As states move toward legalizing marijuana (eight so far with several others seriously considering it), the question of who is going to cash in on the massive amounts of money to be made in the freshly legal industry becomes ever more pressing. When drug dealing transforms into legal entrepreneurship overnight, what becomes of the people and communities whose lives have been torn apart by incarceration for the former?

Plenty of activists, writers and otherwise progressive thinkers have called out the hypocrisy of investors making millions off the now-legal product while others continue to either languish in prisons or struggle to find gainful employment for marijuana-related offenses, especially when you take into account the ways people of color and poor people have been disproportionately targeted by the War on Drugs.

One state that's making active amends to decades of backwards drug policy is, surprise, California. The progressive state has implemented a new rule that anyone with marijuana-related charges can apply to have those records reduced or expunged completely.

NPR reports that more than 4,000 people have already petitioned the courts about their records and sentencing, and surely there will be more to come, as the Drug Policy Alliance (DPA) reports that almost 500,000 people had been arrested for weed crimes in California from 2006 to 2015, a not-even ten year span.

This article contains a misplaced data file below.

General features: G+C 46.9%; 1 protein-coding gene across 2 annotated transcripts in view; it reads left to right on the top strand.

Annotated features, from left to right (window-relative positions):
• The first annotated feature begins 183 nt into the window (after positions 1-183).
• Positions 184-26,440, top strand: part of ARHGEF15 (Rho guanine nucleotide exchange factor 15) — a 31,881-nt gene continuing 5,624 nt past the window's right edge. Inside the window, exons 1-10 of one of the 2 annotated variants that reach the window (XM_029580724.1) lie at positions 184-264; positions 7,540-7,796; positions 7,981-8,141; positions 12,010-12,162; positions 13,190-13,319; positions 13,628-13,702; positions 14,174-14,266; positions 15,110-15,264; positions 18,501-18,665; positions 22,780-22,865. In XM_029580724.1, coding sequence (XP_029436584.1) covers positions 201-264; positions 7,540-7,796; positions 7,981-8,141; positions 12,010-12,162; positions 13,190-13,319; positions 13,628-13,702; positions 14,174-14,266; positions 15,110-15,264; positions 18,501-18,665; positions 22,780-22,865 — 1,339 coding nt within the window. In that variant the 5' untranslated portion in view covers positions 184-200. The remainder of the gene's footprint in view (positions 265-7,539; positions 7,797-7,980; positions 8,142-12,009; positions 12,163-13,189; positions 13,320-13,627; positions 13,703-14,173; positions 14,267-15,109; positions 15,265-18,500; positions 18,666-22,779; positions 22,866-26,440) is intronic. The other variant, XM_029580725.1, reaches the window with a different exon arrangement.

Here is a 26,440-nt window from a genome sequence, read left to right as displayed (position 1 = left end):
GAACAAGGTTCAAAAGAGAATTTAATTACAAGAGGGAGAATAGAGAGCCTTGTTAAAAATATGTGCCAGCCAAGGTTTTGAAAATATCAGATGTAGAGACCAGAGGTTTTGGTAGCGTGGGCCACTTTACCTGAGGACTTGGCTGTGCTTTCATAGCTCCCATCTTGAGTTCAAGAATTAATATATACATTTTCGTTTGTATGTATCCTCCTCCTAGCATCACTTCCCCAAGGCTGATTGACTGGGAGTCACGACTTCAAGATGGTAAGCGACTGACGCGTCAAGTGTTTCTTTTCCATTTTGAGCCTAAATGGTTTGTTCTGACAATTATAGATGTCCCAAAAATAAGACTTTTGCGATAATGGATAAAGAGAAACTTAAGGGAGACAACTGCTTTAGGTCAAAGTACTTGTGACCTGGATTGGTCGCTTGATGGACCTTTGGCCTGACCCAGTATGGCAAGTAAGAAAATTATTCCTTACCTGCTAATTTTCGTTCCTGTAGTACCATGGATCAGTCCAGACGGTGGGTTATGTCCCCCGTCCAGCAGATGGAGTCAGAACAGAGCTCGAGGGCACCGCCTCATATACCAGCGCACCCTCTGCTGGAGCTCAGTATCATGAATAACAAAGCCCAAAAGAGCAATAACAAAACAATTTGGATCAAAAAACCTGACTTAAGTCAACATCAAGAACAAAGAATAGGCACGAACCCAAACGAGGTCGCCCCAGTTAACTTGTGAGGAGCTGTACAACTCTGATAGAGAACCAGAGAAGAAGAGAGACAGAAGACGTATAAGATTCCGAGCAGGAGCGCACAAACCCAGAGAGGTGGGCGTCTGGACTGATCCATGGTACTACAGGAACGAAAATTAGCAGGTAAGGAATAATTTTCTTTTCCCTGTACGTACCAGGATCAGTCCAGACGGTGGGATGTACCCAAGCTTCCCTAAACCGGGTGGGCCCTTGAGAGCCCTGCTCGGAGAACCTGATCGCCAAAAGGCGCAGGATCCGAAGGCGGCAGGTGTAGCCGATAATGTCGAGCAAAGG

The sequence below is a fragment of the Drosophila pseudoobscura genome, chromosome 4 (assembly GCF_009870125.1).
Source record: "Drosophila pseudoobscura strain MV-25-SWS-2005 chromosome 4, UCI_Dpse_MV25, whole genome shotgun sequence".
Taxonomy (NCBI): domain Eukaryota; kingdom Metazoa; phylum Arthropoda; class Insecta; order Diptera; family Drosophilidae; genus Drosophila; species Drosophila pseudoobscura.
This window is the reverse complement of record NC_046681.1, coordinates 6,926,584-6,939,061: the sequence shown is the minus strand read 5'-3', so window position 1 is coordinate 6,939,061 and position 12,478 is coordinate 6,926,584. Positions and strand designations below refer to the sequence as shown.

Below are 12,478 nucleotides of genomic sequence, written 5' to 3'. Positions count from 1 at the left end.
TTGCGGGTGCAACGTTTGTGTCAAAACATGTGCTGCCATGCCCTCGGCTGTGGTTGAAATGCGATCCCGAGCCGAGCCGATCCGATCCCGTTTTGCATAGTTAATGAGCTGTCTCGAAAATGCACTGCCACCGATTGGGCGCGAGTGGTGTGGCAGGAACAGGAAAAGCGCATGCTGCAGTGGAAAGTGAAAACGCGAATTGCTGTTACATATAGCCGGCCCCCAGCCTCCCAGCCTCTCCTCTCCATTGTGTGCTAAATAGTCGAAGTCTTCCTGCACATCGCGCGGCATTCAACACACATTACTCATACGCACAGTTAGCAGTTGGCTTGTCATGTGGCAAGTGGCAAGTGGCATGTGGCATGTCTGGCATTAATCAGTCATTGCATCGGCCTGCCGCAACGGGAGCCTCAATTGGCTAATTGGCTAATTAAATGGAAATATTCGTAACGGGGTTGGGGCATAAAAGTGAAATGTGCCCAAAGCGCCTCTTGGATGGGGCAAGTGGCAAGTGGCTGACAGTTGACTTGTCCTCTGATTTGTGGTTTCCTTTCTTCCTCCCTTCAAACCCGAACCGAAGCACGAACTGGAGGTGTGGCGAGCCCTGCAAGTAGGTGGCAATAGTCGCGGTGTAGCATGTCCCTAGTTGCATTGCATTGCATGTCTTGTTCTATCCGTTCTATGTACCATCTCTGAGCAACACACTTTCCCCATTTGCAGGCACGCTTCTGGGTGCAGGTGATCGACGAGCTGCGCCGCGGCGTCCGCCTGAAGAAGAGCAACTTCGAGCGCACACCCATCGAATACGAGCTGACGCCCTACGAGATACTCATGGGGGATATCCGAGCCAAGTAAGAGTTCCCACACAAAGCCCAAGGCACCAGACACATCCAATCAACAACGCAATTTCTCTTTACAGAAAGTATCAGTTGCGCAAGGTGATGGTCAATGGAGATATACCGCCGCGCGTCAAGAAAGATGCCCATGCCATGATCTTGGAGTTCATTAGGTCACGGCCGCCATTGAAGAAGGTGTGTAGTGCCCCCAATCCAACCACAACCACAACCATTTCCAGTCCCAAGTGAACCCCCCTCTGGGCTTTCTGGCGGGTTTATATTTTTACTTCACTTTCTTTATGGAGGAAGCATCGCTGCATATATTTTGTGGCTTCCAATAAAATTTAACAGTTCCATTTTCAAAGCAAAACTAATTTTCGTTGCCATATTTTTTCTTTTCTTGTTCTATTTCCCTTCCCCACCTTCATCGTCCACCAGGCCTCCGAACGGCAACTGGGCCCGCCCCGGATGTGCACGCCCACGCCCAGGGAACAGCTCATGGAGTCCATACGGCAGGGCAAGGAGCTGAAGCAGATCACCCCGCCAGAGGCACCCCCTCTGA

In Aug. 2016, the DPA reported that almost 500,000 people had been arrested for pot crimes in California from 2006 to 2015.

Eunisses Hernandez, a policy coordinator at the DPA, told the Washington Post, "We worked to help create a legalized and regulated process for legal marijuana, but we also wanted to make sure we could help — some way, somehow — repair the damages of marijuana prohibition."

Earlier this year, a report found that 77 percent of people arrested in 2015 for weed-related crimes in Oakland were black. As Oakland and its surrounding area quickly becomes a prime spot for growing and selling legal weed, this disparity in sentencing becomes that much more jarring.

There's hope, though — the report spurred Oakland officials to launch the Equity Cannabis Permit Program, which will give people who have been arrested or convicted for cannabis crimes after November 5, 1996 (when legal weed became legal in California) priority in obtaining permits to sell legal, recreational marijuana.

Here's to not only legal weed for all, but equity in convictions and sentencing by the criminal justice system for members of every race and class.

Image via Getty

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